Tuesday, April 10, 2018

Lectionary Ruminations 2.5 for The 4th Sunday of Easter (Year B)

Lectionary Ruminations 2.5 is a further revision and refinement of my Lectionary Ruminations and Lectionary Ruminations 2.0.  Focusing on The Revised Common Lectionary Readings for the upcoming Sunday from New Revised Standard Version (NRSV) of the Bible, Lectionary Ruminations 2.5 draws on over thirty years of pastoral experience.  Believing that the questions we ask are often more important than any answers we find, without over reliance on commentaries, I intend with sometimes pointed and sometimes snarky comments and Socratic like questions, to encourage reflection and rumination for readers preparing to lead a Bible study, draft liturgy, preach, or hear the Word. Reader comments are invited and encouraged.

ACTS 4:5-12
4:5 What happened the day before?  Who are the “they” of the “their”?
4:6 Annas and Caiaphas I am familiar with.  Who are John and Alexander?
4:7 What prisoners?  Did what? How are “power” and “name” connected?
4:8 Was Peter filled with the Holy Spirit prior to this or just for this?
4:9 Why is Peter being questioned? Are others also being questioned?
4:10 Juxtapose this verse and its “name” with Psalm 23:3 and 1 John 3:23
4:8-10 Peter’s response might have been better received if he had not accused his interlocutors of crucifying Jesus.
4:11 What is Peter quoting or alluding to?
4:12 This sounds like confessional language. How is healing (4:10) akin to salvation?

23:1-6 Is this Psalm too familiar for us to hear it anew? If the Shepherd image no longer works for most people, what other images might we employ – dog walker, home health care or child care worker, guide?
23:1 Note that in the NRSV, LORD is all uppercase.  So what?
23:2 Have you ever been prone in a green pasture?  Have you ever been led by still waters?
23:3 Juxtapose with Acts 4:10 and I John 3:23
23:4 What is the darkest valley you have ever walked through?  Are a rod and a staff two different things or is this an example of Hebraic poetic repetition? How can a rod and staff comfort?
23:5 Have you ever eaten a meal in the presence of your enemies?  Has your head ever been anointed with oil? What is the meaning of an overflowing cup?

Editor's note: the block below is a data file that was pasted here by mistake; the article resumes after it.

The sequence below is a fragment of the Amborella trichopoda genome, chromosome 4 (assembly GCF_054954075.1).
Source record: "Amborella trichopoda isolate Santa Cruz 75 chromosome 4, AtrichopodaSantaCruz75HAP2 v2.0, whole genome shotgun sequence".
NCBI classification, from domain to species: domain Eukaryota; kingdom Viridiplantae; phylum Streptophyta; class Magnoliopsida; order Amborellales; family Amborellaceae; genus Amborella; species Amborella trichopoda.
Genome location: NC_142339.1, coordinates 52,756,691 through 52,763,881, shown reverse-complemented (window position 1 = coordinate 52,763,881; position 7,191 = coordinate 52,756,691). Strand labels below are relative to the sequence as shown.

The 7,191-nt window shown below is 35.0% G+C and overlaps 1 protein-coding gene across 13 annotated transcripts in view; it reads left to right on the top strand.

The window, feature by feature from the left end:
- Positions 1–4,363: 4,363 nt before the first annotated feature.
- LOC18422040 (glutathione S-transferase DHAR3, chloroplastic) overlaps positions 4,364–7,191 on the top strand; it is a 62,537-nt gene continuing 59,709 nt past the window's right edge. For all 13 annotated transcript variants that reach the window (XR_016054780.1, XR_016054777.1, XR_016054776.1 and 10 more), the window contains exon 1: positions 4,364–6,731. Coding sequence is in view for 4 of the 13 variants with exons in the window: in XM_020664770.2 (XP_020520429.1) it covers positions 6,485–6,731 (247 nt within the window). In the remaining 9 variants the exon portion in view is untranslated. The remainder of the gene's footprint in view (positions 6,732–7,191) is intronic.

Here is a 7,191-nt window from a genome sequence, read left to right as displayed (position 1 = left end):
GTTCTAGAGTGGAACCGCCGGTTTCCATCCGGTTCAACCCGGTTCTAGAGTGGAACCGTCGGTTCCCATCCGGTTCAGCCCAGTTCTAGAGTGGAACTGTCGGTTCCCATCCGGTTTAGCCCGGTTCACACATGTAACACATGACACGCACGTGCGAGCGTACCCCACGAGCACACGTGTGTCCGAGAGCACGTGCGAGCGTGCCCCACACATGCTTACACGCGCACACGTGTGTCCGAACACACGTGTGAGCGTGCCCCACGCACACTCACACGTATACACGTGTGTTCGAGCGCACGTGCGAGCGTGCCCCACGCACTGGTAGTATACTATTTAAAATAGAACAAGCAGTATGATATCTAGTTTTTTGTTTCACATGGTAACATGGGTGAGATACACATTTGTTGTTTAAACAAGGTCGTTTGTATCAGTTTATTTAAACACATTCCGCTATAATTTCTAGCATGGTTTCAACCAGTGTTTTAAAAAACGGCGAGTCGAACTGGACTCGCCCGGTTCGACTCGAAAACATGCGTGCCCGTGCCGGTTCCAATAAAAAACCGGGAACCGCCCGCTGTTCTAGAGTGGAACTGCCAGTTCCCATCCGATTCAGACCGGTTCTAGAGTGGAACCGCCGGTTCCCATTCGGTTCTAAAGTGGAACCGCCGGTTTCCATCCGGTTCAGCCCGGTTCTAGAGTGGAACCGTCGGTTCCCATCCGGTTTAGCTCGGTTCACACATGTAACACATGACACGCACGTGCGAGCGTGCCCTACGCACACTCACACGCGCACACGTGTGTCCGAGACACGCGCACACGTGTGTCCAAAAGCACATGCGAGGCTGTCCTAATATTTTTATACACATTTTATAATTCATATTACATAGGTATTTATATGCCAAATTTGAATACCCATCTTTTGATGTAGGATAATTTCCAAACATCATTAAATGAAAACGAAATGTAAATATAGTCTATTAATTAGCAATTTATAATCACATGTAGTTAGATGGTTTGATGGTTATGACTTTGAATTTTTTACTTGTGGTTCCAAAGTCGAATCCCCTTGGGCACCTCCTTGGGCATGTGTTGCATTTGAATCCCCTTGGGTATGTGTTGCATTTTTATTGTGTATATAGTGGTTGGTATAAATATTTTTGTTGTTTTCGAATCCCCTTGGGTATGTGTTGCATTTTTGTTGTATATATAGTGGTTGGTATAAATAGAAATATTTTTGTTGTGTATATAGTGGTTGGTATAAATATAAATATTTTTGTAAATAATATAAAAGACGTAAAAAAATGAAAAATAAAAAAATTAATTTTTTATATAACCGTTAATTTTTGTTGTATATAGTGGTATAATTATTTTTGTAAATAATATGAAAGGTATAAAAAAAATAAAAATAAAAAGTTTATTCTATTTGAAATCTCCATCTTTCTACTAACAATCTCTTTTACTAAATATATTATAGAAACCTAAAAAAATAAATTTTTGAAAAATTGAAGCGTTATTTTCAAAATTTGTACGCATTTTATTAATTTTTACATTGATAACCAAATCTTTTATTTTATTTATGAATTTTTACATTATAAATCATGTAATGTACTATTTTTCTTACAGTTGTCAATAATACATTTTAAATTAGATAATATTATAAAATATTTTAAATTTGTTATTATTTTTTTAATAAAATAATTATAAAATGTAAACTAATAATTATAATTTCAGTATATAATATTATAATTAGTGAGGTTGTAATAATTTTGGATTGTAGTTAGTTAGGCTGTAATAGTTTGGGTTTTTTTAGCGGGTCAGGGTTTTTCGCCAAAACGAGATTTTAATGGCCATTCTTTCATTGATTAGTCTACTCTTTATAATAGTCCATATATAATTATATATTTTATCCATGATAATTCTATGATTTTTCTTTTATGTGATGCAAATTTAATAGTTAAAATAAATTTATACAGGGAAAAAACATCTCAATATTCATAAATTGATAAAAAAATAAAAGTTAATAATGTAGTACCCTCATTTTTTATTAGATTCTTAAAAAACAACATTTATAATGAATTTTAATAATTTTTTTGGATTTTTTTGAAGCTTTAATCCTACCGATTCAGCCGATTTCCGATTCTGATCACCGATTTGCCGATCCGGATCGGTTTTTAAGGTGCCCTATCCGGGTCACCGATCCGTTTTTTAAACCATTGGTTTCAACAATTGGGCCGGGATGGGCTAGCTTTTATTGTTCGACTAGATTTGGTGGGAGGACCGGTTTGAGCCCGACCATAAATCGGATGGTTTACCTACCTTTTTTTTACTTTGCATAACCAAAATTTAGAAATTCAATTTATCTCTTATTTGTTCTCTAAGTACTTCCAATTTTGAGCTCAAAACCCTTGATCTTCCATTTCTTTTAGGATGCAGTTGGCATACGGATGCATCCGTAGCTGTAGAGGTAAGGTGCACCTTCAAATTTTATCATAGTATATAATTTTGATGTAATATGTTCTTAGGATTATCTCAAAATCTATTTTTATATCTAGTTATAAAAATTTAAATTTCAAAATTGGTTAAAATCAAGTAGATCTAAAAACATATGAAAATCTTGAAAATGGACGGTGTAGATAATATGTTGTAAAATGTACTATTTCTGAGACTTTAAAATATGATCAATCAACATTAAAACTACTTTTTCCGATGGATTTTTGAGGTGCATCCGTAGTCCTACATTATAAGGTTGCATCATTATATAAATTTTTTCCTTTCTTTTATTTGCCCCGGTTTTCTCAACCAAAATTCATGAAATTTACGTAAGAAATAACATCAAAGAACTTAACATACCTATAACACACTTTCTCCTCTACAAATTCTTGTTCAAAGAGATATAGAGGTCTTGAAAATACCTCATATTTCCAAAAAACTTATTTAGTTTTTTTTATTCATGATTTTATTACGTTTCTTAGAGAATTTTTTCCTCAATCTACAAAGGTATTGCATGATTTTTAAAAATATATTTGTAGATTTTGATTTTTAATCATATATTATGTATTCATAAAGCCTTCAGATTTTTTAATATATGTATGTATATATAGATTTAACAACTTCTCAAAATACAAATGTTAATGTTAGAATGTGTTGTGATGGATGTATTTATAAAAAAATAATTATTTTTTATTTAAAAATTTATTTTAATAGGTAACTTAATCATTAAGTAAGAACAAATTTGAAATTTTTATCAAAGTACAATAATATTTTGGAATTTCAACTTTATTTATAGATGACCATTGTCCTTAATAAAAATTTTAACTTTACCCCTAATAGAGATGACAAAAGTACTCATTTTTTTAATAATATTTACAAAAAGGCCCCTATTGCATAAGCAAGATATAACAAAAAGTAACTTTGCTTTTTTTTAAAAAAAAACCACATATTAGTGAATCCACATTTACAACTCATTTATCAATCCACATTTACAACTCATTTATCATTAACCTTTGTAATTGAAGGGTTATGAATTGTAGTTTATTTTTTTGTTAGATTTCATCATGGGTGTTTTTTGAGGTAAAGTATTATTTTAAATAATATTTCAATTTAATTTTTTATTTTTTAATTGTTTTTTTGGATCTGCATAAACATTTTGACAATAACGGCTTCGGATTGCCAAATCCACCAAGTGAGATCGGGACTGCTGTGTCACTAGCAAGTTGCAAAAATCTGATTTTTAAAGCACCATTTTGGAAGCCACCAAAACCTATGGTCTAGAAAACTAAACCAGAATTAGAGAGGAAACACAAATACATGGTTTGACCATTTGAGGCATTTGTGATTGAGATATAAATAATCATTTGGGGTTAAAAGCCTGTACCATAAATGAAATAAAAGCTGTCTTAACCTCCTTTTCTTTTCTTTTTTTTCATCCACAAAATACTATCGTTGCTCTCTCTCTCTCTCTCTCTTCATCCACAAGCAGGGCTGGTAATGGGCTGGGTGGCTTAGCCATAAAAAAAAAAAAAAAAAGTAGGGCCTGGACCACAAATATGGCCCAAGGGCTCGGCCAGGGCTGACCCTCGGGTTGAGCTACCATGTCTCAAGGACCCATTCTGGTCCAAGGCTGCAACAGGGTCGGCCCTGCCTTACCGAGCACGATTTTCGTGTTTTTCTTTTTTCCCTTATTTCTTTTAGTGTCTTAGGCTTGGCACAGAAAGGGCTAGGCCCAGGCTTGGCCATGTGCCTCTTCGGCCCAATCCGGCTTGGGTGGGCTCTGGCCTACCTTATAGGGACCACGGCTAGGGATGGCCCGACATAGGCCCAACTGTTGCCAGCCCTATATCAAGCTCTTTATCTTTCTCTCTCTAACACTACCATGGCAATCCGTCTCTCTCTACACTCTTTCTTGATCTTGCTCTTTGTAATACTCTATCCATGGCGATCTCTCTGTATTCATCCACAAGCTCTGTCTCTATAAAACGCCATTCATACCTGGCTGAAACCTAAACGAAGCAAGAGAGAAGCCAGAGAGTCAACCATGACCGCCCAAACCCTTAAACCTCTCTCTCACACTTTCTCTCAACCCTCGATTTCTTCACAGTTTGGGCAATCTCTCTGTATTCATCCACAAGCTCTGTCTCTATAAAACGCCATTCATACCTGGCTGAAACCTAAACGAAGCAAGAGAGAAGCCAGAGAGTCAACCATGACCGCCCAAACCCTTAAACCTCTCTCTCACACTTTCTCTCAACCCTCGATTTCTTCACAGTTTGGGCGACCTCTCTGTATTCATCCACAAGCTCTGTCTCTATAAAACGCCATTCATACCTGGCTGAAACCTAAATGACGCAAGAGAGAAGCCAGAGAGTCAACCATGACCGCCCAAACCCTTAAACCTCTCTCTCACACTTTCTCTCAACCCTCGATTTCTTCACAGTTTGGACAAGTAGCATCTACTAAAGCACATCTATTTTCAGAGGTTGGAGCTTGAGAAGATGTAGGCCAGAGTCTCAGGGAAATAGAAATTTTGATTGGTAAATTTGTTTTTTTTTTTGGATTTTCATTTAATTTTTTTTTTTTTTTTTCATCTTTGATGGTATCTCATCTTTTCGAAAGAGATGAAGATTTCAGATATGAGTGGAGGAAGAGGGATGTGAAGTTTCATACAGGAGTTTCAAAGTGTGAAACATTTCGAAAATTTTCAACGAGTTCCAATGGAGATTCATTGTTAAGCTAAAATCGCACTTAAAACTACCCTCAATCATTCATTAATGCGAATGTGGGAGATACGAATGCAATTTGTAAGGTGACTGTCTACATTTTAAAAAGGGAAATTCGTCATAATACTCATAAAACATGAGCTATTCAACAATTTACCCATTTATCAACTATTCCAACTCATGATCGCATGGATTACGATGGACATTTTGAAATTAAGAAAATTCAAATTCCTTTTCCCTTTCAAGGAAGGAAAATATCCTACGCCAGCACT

23:6 What and where is the house of the LORD? Would you want to dwell in the house of the LORD your whole life long?

1 JOHN 3:16-24
3:16 Who is “he”?  What does it mean to lay down one’s life? Consider John 10:11-18
3:17 Ouch! Perhaps we ought to read this in light of the Acts Reading (Acts 4:32-35) from two weeks ago.
3:18 Why the moniker “little children?”
3:19 It is beginning to sound like “truth” is being personified.
3:20 It sounds like one’s heart is the same as one inner voice or conscience. How and when do our hearts condemn us?
3:21 What does boldness before God look and feel like?
3:22 What has been asked? Whose commandments? Which commandments? Is there a quid pro quo here? Is this verse about prayer?
3:23 Where have I heard something like this before? Juxtapose this verse with Acts 4:10 and Psalm 23:3. What does it mean to believe in a name?
3:23-24 Consider this in the context of John 15:1-17.

John 10:11-18
10:11 And which Psalm are you know thinking of?
10:12-13 Who is the hired hand?
10:14 Should we make anything of the “I am” language? How do “I am” passages function in John’s Gospel?
10:15 Is Jesus referring to the crucifixion? See 1 John 3:16.
10:16 I love this verse and its invitation to think about Christian universalism.  What does it mean for there to be many folds in one flock? What is the difference between a fold and flock?
10:17 Does the Father need a reason to love the Son? Does the notion of Jesus taking up his life again conflict in any way with Jesus being raised rather than rising?
10:18 What command?

I am a Minister Member of Upper Ohio Valley Presbytery of the Presbyterian Church (U.S.A.) and am serving as the Interim Pastor of the Richmond United Presbyterian Church, Richmond, Ohio. Sunday Worship at Richmond begins at 11:00 AM. My various blog posts have appeared on PRESBYTERIAN BLOGGERS and Appalachian Trials.

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